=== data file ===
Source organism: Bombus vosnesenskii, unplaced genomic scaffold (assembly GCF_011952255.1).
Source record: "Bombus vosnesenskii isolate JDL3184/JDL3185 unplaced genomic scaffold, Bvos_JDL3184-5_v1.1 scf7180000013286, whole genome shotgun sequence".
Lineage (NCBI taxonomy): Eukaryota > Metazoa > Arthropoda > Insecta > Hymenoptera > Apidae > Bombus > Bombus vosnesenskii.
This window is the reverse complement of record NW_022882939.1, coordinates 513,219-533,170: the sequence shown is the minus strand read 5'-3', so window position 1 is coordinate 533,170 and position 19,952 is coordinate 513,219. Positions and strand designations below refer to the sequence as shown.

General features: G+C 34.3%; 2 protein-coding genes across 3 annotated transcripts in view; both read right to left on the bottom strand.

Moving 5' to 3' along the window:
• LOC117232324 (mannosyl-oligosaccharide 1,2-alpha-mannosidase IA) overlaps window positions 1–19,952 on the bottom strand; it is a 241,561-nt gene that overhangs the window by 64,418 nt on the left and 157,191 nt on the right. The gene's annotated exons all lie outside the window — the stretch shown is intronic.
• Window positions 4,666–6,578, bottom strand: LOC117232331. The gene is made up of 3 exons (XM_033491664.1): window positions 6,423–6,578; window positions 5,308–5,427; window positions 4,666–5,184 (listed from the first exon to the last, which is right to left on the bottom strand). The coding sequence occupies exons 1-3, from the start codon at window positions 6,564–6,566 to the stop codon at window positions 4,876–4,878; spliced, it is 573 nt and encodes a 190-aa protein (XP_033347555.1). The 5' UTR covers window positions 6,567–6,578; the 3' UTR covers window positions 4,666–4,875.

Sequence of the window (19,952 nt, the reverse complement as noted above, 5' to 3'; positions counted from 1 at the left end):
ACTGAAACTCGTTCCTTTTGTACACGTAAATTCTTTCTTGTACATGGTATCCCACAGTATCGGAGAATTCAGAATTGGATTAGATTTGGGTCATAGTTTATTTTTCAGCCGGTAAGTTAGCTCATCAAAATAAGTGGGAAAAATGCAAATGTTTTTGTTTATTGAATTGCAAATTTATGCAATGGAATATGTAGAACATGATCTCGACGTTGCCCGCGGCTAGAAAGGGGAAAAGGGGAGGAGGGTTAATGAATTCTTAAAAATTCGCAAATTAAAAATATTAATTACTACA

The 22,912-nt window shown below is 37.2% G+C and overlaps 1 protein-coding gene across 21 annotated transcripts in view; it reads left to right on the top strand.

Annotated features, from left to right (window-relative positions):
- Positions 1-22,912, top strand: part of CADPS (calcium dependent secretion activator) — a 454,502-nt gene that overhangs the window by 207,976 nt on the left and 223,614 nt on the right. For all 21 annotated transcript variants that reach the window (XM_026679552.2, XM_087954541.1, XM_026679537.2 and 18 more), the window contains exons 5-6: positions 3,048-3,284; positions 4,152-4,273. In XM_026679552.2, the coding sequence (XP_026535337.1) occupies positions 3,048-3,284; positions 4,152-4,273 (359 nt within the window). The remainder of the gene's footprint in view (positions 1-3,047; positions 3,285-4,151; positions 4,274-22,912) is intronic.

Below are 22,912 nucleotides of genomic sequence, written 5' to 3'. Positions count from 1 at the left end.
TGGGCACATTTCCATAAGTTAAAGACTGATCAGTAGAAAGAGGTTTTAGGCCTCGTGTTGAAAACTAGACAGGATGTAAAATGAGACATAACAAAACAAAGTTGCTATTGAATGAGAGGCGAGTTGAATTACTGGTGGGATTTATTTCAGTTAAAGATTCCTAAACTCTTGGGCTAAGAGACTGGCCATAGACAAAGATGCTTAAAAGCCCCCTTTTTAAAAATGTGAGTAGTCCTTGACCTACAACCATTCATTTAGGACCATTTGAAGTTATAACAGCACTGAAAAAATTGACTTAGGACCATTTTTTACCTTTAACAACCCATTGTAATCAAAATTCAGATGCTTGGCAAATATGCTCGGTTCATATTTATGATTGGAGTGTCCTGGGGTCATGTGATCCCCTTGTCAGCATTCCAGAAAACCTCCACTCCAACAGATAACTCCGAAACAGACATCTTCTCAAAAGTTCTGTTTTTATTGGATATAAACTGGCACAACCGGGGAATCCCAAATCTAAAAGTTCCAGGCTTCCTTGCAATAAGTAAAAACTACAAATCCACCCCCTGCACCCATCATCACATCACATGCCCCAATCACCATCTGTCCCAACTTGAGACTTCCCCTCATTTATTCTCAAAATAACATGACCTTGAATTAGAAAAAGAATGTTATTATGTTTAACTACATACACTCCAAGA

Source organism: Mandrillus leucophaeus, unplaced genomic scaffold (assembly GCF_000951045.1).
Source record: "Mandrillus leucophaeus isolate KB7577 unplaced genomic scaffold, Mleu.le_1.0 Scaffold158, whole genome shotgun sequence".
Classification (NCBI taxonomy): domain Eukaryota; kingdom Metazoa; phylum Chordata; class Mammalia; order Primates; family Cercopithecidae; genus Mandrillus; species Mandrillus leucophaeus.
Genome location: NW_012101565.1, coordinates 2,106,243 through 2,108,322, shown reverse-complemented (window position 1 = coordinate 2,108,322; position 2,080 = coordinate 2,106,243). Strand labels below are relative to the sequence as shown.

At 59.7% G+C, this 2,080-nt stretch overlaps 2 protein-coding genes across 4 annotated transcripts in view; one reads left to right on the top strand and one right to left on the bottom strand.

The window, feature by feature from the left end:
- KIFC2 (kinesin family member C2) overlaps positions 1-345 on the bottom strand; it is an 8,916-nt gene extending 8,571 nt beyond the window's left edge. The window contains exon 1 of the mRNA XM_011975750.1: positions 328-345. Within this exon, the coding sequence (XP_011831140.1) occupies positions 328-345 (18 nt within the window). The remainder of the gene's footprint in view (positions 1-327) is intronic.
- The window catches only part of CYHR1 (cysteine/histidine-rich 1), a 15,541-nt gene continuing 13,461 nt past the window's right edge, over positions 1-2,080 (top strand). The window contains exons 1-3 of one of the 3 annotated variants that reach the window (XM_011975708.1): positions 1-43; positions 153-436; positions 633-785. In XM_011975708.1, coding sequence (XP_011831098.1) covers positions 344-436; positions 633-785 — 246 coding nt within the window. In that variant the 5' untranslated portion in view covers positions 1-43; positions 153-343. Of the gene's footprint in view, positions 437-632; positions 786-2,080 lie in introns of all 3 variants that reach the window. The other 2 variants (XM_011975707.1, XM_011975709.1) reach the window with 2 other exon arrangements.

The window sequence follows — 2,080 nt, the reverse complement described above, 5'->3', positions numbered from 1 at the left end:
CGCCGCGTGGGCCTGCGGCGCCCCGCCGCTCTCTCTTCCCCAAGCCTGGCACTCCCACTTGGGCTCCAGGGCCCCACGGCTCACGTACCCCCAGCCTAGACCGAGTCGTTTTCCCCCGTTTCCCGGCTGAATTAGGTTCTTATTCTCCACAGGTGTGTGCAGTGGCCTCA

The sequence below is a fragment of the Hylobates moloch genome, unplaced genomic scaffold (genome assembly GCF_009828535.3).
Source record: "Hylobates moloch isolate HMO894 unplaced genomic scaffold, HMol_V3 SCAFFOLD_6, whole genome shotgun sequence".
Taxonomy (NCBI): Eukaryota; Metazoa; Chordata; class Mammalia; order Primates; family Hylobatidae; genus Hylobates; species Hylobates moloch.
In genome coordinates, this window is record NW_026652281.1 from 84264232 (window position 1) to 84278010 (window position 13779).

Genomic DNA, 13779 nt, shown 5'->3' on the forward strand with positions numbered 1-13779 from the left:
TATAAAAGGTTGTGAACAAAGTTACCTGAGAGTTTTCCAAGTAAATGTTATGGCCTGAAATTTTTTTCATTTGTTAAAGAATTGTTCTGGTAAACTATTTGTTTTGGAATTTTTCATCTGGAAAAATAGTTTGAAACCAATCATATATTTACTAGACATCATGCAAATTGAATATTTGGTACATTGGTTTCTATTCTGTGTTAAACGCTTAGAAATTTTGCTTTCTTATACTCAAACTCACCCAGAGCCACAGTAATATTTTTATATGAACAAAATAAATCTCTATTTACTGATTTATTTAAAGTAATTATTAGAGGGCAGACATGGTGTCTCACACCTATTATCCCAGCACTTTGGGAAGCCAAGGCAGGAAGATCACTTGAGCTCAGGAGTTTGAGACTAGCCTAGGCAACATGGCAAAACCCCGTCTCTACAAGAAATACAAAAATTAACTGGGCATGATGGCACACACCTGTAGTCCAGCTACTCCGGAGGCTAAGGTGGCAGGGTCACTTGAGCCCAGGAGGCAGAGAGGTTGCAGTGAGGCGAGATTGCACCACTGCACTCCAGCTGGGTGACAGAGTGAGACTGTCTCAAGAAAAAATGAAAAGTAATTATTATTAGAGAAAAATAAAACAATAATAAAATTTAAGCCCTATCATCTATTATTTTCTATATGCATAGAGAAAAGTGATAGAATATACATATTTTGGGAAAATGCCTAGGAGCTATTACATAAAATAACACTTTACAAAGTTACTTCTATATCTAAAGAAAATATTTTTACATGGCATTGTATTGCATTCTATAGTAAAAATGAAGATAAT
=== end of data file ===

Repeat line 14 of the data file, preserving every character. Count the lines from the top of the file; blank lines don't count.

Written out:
Below are 22,912 nucleotides of genomic sequence, written 5' to 3'. Positions count from 1 at the left end.